A horrific piece of British national amnesia bobs to the surface in Fenby's absorbing account of the ill-fated Lancastria.
Although the evacuation of the British Expeditionary Force from Dunkirk in the early summer of 1940 had been a remarkable achievement, it was far from the total success that Winston Churchill claimed. Of the half-million members of the force, 150,000 remained in France. Perhaps as many as 6,000 of those unlucky souls, along with a number of women and children, boarded the Lancastria, a converted Cunard liner, in the days before June 17, when a German dive-bomber dropped four bombs on the ship. Within 20 horrible minutes, described in detail through a rich collection of firsthand narratives, the vessel turned turtle and sank. At least 3,500 died, maybe 4,000. Churchill ordered an immediate gag on the catastrophe. So much was going wrong at the time—France was suing for peace, invasion forces were massing on the other side of the Channel, the Luftwaffe was clearly getting ready to bomb British cities—that he feared for the British spirit. Then, “in the rush of events, as he put it, he forgot to lift the ban.” And so the greatest maritime disaster of the 1900s went missing. Fenby (Chiang Kai-Shek, 2004, etc.), however, has done a thorough job of interviewing the survivors (who still hold an annual memorial service), gaining pictures of what it was like simply getting to St-Nazaire, where the ship was anchored; the atmosphere aboard; and then what it was like to be in the drink, amid burning oil, with planes sweeping in to machine-gun the survivors. The writer provides startling imagery—because of the all the men clinging to the hull, the turned-over Lancastria resembles a whale in khaki—and good stories, like the one of French girls dispensing wine-bottle corks to plug strafing holes in rowboats.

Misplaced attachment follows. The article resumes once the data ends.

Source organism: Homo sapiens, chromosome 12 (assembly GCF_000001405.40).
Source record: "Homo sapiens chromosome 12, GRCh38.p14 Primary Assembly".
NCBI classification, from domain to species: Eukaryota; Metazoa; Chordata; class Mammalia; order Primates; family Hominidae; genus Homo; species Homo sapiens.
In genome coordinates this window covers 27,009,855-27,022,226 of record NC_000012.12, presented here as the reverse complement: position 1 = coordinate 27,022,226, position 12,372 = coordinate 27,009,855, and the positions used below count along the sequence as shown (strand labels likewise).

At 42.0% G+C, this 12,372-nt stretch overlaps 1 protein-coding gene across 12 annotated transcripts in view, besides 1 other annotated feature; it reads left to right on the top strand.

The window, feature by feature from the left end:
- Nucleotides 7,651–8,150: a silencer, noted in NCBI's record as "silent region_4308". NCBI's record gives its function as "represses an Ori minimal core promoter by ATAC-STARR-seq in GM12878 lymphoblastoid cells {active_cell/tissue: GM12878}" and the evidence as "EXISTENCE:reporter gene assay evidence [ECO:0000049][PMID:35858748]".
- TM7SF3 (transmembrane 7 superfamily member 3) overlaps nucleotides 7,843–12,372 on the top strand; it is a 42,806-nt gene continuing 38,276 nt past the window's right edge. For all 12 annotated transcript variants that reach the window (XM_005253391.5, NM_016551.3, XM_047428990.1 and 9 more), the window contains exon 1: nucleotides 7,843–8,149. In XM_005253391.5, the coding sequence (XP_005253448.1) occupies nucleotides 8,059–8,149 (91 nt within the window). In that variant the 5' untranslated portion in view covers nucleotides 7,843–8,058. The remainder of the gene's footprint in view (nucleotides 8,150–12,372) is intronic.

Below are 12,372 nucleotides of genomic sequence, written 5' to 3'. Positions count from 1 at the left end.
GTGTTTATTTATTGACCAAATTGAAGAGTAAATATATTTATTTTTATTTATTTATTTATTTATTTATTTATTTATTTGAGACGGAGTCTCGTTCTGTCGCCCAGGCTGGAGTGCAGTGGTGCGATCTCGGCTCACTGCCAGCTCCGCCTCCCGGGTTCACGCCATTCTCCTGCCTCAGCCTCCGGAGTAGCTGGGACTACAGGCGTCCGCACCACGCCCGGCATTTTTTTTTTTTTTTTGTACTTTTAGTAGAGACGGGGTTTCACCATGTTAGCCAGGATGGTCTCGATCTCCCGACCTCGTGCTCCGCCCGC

The horror of war brought pungently to life, with tragedies strewn everywhere, touching everybody.